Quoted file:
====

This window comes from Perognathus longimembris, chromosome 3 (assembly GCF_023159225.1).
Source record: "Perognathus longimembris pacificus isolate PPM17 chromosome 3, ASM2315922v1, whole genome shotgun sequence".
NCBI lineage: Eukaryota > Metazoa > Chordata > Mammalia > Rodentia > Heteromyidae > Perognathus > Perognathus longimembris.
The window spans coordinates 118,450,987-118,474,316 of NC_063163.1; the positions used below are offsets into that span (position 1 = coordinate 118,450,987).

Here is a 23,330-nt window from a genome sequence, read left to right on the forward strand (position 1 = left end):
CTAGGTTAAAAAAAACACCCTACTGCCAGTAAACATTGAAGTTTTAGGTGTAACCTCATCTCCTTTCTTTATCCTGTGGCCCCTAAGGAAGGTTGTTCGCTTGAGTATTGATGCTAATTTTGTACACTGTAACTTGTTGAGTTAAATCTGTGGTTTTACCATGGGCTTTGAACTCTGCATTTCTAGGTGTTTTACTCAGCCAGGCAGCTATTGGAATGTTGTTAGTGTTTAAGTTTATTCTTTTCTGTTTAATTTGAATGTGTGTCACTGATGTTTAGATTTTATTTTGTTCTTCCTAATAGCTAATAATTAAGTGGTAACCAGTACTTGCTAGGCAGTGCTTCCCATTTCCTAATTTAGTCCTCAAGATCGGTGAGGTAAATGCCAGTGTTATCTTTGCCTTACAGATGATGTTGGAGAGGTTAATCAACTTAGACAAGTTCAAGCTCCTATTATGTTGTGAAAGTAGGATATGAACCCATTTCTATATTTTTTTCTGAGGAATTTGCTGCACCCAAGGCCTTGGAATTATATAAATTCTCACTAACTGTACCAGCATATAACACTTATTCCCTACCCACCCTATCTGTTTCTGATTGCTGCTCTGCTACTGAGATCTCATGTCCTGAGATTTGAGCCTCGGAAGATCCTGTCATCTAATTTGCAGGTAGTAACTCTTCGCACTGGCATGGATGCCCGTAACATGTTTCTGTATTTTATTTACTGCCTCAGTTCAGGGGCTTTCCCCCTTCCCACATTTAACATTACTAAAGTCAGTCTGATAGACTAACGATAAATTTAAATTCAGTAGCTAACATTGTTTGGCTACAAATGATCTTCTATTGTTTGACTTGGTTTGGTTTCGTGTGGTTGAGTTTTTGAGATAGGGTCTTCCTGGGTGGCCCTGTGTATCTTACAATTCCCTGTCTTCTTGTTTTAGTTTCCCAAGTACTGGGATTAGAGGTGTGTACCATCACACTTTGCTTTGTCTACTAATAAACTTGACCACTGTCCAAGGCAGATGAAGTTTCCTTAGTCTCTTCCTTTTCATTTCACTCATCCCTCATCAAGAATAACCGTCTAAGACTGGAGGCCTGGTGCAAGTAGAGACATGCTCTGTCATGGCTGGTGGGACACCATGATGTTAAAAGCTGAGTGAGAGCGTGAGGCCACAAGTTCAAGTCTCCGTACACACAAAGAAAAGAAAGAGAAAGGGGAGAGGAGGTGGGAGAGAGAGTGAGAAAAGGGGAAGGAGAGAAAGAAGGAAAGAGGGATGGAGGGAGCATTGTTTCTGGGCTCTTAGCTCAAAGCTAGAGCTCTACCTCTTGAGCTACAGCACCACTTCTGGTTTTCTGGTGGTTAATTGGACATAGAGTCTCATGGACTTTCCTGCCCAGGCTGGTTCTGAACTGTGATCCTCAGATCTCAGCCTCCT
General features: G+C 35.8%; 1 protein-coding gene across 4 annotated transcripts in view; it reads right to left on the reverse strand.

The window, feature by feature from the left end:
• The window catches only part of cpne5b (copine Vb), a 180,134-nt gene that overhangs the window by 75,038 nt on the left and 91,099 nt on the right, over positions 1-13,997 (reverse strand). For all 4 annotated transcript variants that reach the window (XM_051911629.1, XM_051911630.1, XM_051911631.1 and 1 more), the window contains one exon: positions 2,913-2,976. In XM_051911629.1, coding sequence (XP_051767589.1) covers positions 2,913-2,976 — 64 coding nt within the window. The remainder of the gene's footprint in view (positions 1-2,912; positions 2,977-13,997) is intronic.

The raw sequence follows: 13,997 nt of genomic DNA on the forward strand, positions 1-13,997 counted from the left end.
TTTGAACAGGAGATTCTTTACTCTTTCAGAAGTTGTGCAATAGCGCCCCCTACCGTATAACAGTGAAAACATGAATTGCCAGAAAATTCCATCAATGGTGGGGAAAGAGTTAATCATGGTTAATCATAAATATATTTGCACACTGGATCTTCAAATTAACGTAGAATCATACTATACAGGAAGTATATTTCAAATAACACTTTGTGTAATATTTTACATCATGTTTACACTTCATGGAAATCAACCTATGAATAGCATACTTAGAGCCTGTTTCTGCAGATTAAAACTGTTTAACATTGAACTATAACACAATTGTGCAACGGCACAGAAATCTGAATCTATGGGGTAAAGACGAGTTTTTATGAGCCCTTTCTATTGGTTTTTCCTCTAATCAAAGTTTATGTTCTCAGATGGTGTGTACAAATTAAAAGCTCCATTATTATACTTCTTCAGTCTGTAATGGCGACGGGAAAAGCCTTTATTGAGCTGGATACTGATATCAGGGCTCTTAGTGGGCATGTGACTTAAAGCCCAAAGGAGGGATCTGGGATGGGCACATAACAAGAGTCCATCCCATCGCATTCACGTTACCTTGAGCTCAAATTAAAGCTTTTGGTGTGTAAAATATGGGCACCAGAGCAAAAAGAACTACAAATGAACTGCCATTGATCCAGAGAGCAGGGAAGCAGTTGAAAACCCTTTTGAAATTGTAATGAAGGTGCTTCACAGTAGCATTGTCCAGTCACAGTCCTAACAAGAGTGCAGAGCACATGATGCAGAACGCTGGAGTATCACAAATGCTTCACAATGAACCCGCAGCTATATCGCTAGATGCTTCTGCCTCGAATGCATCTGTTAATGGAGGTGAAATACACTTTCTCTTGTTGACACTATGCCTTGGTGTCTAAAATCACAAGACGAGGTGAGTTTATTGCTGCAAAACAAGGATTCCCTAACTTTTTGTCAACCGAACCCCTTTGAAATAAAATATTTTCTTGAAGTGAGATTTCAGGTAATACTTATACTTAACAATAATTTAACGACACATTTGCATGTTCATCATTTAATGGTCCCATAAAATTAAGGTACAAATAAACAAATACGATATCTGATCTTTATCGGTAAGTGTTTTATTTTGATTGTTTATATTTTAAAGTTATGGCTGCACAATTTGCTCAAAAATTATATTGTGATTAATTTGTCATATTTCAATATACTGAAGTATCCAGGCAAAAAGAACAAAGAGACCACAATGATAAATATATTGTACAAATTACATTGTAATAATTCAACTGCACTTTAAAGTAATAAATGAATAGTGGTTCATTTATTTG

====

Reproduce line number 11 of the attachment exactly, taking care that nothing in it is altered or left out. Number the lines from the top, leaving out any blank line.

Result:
TTTGAACAGGAGATTCTTTACTCTTTCAGAAGTTGTGCAATAGCGCCCCCTACCGTATAACAGTGAAAACATGAATTGCCAGAAAATTCCATCAATGGTGGGGAAAGAGTTAATCATGGTTAATCATAAATATATTTGCACACTGGATCTTCAAATTAACGTAGAATCATACTATACAGGAAGTATATTTCAAATAACACTTTGTGTAATATTTTACATCATGTTTACACTTCATGGAAATCAACCTATGAATAGCATACTTAGAGCCTGTTTCTGCAGATTAAAACTGTTTAACATTGAACTATAACACAATTGTGCAACGGCACAGAAATCTGAATCTATGGGGTAAAGACGAGTTTTTATGAGCCCTTTCTATTGGTTTTTCCTCTAATCAAAGTTTATGTTCTCAGATGGTGTGTACAAATTAAAAGCTCCATTATTATACTTCTTCAGTCTGTAATGGCGACGGGAAAAGCCTTTATTGAGCTGGATACTGATATCAGGGCTCTTAGTGGGCATGTGACTTAAAGCCCAAAGGAGGGATCTGGGATGGGCACATAACAAGAGTCCATCCCATCGCATTCACGTTACCTTGAGCTCAAATTAAAGCTTTTGGTGTGTAAAATATGGGCACCAGAGCAAAAAGAACTACAAATGAACTGCCATTGATCCAGAGAGCAGGGAAGCAGTTGAAAACCCTTTTGAAATTGTAATGAAGGTGCTTCACAGTAGCATTGTCCAGTCACAGTCCTAACAAGAGTGCAGAGCACATGATGCAGAACGCTGGAGTATCACAAATGCTTCACAATGAACCCGCAGCTATATCGCTAGATGCTTCTGCCTCGAATGCATCTGTTAATGGAGGTGAAATACACTTTCTCTTGTTGACACTATGCCTTGGTGTCTAAAATCACAAGACGAGGTGAGTTTATTGCTGCAAAACAAGGATTCCCTAACTTTTTGTCAACCGAACCCCTTTGAAATAAAATATTTTCTTGAAGTGAGATTTCAGGTAATACTTATACTTAACAATAATTTAACGACACATTTGCATGTTCATCATTTAATGGTCCCATAAAATTAAGGTACAAATAAACAAATACGATATCTGATCTTTATCGGTAAGTGTTTTATTTTGATTGTTTATATTTTAAAGTTATGGCTGCACAATTTGCTCAAAAATTATATTGTGATTAATTTGTCATATTTCAATATACTGAAGTATCCAGGCAAAAAGAACAAAGAGACCACAATGATAAATATATTGTACAAATTACATTGTAATAATTCAACTGCACTTTAAAGTAATAAATGAATAGTGGTTCATTTATTTG